The Good Thief
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Richly imagined, gothically spooky, and replete with the ingenious storytelling ability of a born novelist, The Good Thief introduces one of the most appealing young heroes in contemporary fiction and ratifies Hannah Tinti as one of our most exciting new talents. NAMED ONE OF THE BEST BOOKS OF THE YEAR BY The New York Times Book Review • The Washington Post • San Francisco Chronicle • Kirkus Reviews Winner of the Center for Fiction First Novel Prize and an American Library Association Alex Award Twelve year-old Ren is missing his left hand. How it was lost is a mystery that Ren has been trying to solve for his entire life, as well as who his parents are, and why he was abandoned as an infant at Saint Anthony’s Orphanage for boys. He longs for a family to call his own and is terrified of the day he will be sent alone into the world. But then a young man named Benjamin Nab appears, claiming to be Ren’s long-lost brother, and his convincing tale of how Ren lost his hand and his parents persuades the monks at the orphanage to release the boy and to give Ren some hope. But is Benjamin really who he says he is? Journeying through a New England of whaling towns and meadowed farmlands, Ren is introduced to a vibrant world of hardscrabble adventure filled with outrageous scam artists, grave robbers, and petty thieves. If he stays, Ren becomes one of them. If he goes, he’s lost once again. As Ren begins to find clues to his hidden parentage he comes to suspect that Benjamin not only holds the key to his future, but to his past as well. Praise for The Good Thief "Every once in a while—if you are very lucky—you come upon a novel so marvelous and enchanting and rare that you wish everyone in the world would read it, as well. The Good Thief is just such a book—a beautifully composed work of literary magic."—Elizabeth Gilbert, author of Eat, Pray, Love "Darkly transporting . . . [In] The Good Thief, the reader can find plain-spoken fiction full of traditional virtues: strong plotting, pure lucidity, visceral momentum and a total absence of writerly mannerisms. In Ms. Tinti’s case that means an American Dickensian tale with touches of Harry Potterish whimsy, along with a macabre streak of spooky New England history."—New York Times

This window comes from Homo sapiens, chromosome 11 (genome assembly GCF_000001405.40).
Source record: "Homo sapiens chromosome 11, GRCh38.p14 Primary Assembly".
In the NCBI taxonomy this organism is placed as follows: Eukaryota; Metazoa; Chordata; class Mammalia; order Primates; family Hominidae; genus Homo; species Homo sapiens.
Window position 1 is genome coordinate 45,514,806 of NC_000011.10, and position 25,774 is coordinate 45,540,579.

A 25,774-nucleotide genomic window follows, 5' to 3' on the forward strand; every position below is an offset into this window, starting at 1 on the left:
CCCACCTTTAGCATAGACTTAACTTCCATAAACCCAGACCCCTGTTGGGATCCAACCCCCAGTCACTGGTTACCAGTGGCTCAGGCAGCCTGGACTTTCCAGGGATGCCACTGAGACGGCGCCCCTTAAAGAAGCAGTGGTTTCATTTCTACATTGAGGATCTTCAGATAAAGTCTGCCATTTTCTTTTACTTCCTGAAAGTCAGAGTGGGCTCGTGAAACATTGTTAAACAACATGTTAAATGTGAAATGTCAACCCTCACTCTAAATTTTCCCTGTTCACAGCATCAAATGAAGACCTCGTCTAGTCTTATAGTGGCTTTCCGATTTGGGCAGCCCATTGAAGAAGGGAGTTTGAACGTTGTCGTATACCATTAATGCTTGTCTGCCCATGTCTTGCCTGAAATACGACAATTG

The heralded debut collection of poems by the author of What the Living Do (Norton, 1997). Selected by Margaret Atwood as a winner in the 1987 Open Competition of the National Poetry Series, this unique collection was the first sounding of a deeply authentic voice. Howe's early writings concern relationship, attachment, and loss, in a highly original search for personal transcendence. Many of the thirty-four poems in The Good Thief appeared in such prestigious journals and periodicals as The Atlantic, The American Poetry Review, Poetry, Ploughshares, The Agni Review, and The Partisan Review.